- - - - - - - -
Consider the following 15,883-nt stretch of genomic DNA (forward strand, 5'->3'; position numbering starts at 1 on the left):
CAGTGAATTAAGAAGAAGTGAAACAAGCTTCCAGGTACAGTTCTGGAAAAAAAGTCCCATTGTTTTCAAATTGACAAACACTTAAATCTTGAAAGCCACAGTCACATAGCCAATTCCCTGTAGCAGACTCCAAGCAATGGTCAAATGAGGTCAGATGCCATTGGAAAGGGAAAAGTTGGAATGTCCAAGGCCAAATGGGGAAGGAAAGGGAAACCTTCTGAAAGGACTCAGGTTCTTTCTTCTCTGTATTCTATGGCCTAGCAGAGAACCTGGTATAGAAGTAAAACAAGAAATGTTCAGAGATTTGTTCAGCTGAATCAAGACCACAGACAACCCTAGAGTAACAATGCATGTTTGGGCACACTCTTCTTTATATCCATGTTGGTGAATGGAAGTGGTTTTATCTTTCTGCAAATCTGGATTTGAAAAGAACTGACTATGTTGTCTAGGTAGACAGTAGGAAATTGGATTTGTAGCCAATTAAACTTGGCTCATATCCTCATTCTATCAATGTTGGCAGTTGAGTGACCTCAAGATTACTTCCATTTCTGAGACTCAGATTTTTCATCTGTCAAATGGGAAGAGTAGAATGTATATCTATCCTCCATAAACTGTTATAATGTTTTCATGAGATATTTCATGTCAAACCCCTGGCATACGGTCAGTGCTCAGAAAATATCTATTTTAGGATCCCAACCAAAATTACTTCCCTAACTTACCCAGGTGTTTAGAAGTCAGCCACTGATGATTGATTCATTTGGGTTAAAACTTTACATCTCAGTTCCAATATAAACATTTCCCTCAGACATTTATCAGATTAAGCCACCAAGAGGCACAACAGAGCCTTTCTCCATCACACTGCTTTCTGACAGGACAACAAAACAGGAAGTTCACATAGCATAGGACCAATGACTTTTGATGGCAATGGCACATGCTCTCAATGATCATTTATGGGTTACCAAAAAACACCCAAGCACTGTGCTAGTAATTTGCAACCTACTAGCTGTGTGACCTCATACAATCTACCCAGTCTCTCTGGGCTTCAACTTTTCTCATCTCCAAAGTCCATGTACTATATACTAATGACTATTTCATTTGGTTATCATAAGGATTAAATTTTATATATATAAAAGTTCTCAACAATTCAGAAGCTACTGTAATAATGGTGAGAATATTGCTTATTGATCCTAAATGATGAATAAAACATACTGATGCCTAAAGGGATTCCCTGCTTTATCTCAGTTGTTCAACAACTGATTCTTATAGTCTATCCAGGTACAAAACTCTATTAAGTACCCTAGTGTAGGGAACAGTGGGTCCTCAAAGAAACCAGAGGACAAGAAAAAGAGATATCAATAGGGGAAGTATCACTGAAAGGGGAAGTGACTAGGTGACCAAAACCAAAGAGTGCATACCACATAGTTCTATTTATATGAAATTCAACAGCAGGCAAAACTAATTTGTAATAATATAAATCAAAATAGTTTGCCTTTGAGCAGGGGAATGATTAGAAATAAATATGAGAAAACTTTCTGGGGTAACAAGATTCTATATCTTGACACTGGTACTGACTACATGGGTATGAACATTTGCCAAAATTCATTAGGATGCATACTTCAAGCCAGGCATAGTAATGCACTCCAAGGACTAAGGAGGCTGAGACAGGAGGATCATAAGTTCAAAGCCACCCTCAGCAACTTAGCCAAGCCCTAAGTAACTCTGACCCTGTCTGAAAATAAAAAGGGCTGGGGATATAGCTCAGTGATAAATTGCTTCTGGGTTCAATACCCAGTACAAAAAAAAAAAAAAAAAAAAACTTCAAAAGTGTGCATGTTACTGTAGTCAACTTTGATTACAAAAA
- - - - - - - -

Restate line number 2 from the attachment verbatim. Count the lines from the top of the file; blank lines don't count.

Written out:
CAGTGAATTAAGAAGAAGTGAAACAAGCTTCCAGGTACAGTTCTGGAAAAAAAGTCCCATTGTTTTCAAATTGACAAACACTTAAATCTTGAAAGCCACAGTCACATAGCCAATTCCCTGTAGCAGACTCCAAGCAATGGTCAAATGAGGTCAGATGCCATTGGAAAGGGAAAAGTTGGAATGTCCAAGGCCAAATGGGGAAGGAAAGGGAAACCTTCTGAAAGGACTCAGGTTCTTTCTTCTCTGTATTCTATGGCCTAGCAGAGAACCTGGTATAGAAGTAAAACAAGAAATGTTCAGAGATTTGTTCAGCTGAATCAAGACCACAGACAACCCTAGAGTAACAATGCATGTTTGGGCACACTCTTCTTTATATCCATGTTGGTGAATGGAAGTGGTTTTATCTTTCTGCAAATCTGGATTTGAAAAGAACTGACTATGTTGTCTAGGTAGACAGTAGGAAATTGGATTTGTAGCCAATTAAACTTGGCTCATATCCTCATTCTATCAATGTTGGCAGTTGAGTGACCTCAAGATTACTTCCATTTCTGAGACTCAGATTTTTCATCTGTCAAATGGGAAGAGTAGAATGTATATCTATCCTCCATAAACTGTTATAATGTTTTCATGAGATATTTCATGTCAAACCCCTGGCATACGGTCAGTGCTCAGAAAATATCTATTTTAGGATCCCAACCAAAATTACTTCCCTAACTTACCCAGGTGTTTAGAAGTCAGCCACTGATGATTGATTCATTTGGGTTAAAACTTTACATCTCAGTTCCAATATAAACATTTCCCTCAGACATTTATCAGATTAAGCCACCAAGAGGCACAACAGAGCCTTTCTCCATCACACTGCTTTCTGACAGGACAACAAAACAGGAAGTTCACATAGCATAGGACCAATGACTTTTGATGGCAATGGCACATGCTCTCAATGATCATTTATGGGTTACCAAAAAACACCCAAGCACTGTGCTAGTAATTTGCAACCTACTAGCTGTGTGACCTCATACAATCTACCCAGTCTCTCTGGGCTTCAACTTTTCTCATCTCCAAAGTCCATGTACTATATACTAATGACTATTTCATTTGGTTATCATAAGGATTAAATTTTATATATATAAAAGTTCTCAACAATTCAGAAGCTACTGTAATAATGGTGAGAATATTGCTTATTGATCCTAAATGATGAATAAAACATACTGATGCCTAAAGGGATTCCCTGCTTTATCTCAGTTGTTCAACAACTGATTCTTATAGTCTATCCAGGTACAAAACTCTATTAAGTACCCTAGTGTAGGGAACAGTGGGTCCTCAAAGAAACCAGAGGACAAGAAAAAGAGATATCAATAGGGGAAGTATCACTGAAAGGGGAAGTGACTAGGTGACCAAAACCAAAGAGTGCATACCACATAGTTCTATTTATATGAAATTCAACAGCAGGCAAAACTAATTTGTAATAATATAAATCAAAATAGTTTGCCTTTGAGCAGGGGAATGATTAGAAATAAATATGAGAAAACTTTCTGGGGTAACAAGATTCTATATCTTGACACTGGTACTGACTACATGGGTATGAACATTTGCCAAAATTCATTAGGATGCATACTTCAAGCCAGGCATAGTAATGCACTCCAAGGACTAAGGAGGCTGAGACAGGAGGATCATAAGTTCAAAGCCACCCTCAGCAACTTAGCCAAGCCCTAAGTAACTCTGACCCTGTCTGAAAATAAAAAGGGCTGGGGATATAGCTCAGTGATAAATTGCTTCTGGGTTCAATACCCAGTACAAAAAAAAAAAAAAAAAAAAACTTCAAAAGTGTGCATGTTACTGTAGTCAACTTTGATTACAAAAA